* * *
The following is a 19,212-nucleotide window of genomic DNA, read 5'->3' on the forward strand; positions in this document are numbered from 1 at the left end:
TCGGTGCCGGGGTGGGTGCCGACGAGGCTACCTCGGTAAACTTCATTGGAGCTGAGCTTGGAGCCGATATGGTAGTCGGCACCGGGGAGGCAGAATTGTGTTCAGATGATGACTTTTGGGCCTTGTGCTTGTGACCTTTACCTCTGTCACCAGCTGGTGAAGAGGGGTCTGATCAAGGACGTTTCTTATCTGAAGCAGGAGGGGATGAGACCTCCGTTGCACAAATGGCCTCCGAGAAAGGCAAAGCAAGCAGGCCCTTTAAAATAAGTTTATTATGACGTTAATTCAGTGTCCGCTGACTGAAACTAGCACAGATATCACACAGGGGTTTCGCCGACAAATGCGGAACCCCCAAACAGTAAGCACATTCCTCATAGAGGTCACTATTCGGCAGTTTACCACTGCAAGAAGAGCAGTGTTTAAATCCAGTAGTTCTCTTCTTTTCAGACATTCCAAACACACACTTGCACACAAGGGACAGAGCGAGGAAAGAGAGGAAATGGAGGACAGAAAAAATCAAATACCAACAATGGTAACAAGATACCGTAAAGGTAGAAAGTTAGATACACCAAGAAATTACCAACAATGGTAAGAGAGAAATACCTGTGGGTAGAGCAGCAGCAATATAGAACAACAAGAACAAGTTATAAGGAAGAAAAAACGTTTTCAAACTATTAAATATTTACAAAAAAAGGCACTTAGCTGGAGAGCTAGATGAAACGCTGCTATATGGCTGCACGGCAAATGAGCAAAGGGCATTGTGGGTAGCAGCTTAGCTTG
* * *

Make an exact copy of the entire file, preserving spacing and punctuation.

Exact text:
The following is a 19,212-nucleotide window of genomic DNA, read 5'->3' on the forward strand; positions in this document are numbered from 1 at the left end:
TCGGTGCCGGGGTGGGTGCCGACGAGGCTACCTCGGTAAACTTCATTGGAGCTGAGCTTGGAGCCGATATGGTAGTCGGCACCGGGGAGGCAGAATTGTGTTCAGATGATGACTTTTGGGCCTTGTGCTTGTGACCTTTACCTCTGTCACCAGCTGGTGAAGAGGGGTCTGATCAAGGACGTTTCTTATCTGAAGCAGGAGGGGATGAGACCTCCGTTGCACAAATGGCCTCCGAGAAAGGCAAAGCAAGCAGGCCCTTTAAAATAAGTTTATTATGACGTTAATTCAGTGTCCGCTGACTGAAACTAGCACAGATATCACACAGGGGTTTCGCCGACAAATGCGGAACCCCCAAACAGTAAGCACATTCCTCATAGAGGTCACTATTCGGCAGTTTACCACTGCAAGAAGAGCAGTGTTTAAATCCAGTAGTTCTCTTCTTTTCAGACATTCCAAACACACACTTGCACACAAGGGACAGAGCGAGGAAAGAGAGGAAATGGAGGACAGAAAAAATCAAATACCAACAATGGTAACAAGATACCGTAAAGGTAGAAAGTTAGATACACCAAGAAATTACCAACAATGGTAAGAGAGAAATACCTGTGGGTAGAGCAGCAGCAATATAGAACAACAAGAACAAGTTATAAGGAAGAAAAAACGTTTTCAAACTATTAAATATTTACAAAAAAAGGCACTTAGCTGGAGAGCTAGATGAAACGCTGCTATATGGCTGCACGGCAAATGAGCAAAGGGCATTGTGGGTAGCAGCTTAGCTTG